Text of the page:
This article originally appeared on the Georgia Southern University website and is reprinted with permission.
Georgia Southern University and Haven Elementary School are partnering to offer teachers a Gratifying Problem-Solving (GPS) program, which will provide educators unique monthly professional development based on the school’s current need for improved mathematics instruction.
The College of Education’s Jackie Kim, associate professor of elementary and special education, serves as director for the project, totaling $74,976, which is funded by a Community Partnership Grant from the Governor’s Office of Student Achievement.
The GPS program uses a bottom-up approach, allowing the participants at Haven Elementary to help shape its development, workshop activities and directive.
“We go to find out what their inquiries and needs are and create a workshop based on the assessment,” said Kim. “We want to start with what they are currently doing in the classroom and change their practice to make instruction stronger yet doable.”
The views expressed in this post do not necessarily reflect the views of AACTE.
Teacher educators love to talk. We lecture, provide oral directions, read passages aloud, ask countless questions, and verbally redirect. In addition to the auditory quality of teaching, we have also mastered the visual. Anchor charts, word walls, and mnemonic device posters are endemic in teacher preparation classrooms today as we dutifully prepare the next generation of teachers. Graphic organizers, mind maps, color-coding, and visual aids are also ubiquitous. In the never-ending struggle to meet the needs of all learners, the partiality toward auditory and visual aspects of teaching is biased against students (both adult learner and their future PK-12 students) who do not prefer to learn within those modalities.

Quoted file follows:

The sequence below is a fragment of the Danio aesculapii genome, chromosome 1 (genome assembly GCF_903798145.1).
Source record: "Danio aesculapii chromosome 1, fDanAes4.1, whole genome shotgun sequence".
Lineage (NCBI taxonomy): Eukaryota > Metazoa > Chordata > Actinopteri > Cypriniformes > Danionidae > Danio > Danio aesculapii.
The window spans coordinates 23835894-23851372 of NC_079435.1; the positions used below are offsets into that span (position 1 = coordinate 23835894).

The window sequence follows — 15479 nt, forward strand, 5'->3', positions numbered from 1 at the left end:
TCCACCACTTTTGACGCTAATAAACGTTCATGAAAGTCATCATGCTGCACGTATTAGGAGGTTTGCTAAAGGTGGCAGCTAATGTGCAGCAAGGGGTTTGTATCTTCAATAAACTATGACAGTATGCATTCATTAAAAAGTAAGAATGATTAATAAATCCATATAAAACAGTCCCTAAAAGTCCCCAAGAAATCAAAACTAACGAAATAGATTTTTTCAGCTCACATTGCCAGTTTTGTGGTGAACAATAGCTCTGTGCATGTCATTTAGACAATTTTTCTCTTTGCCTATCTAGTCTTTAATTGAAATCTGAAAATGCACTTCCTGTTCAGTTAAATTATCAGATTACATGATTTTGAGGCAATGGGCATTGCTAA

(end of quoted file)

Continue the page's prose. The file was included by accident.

Congratulations to Carlos D. Richardson, Holmes Scholar of the Month for May 2019! Richardson is currently a doctoral candidate at Bowie State University in Bowie, MD. His dissertation research examines “Factors that Influence Black Girls Participation in STEM. Richardson served as Holmes Scholars Council historian 2016-2017 and Holmes Scholar Council vice president 2017-2019, where he was influential in advocating for students from underrepresented populations.
Richardson teaches social studies at Friendship Collegiate Academy, an urban high school located in Washington, DC. He has served in a variety of roles over the years, including being a social studies subject area supervisor, extended learning coordinator, lead teacher, summer school principal and more. For the last 8 years, Richardson has also served as the coordinator of the Summer Enrichment Program, where students participate in over 16 extended learning programs that also serve as their summer job and receive pay as part of the Washington, DC Summer Youth Employment Program. Under Richardson’s leadership, the program has twice been named most outstanding school-led summer program by the Washington, DC Department of Employment Services.
In 2014, Richardson was named the Friendship Public Charter Schools Teacher of the Year, as well as being named the 2014 Washington, DC Public Charter Schools Teacher of the Year. Upon graduation, he plans to continue his career in the K-12 education system.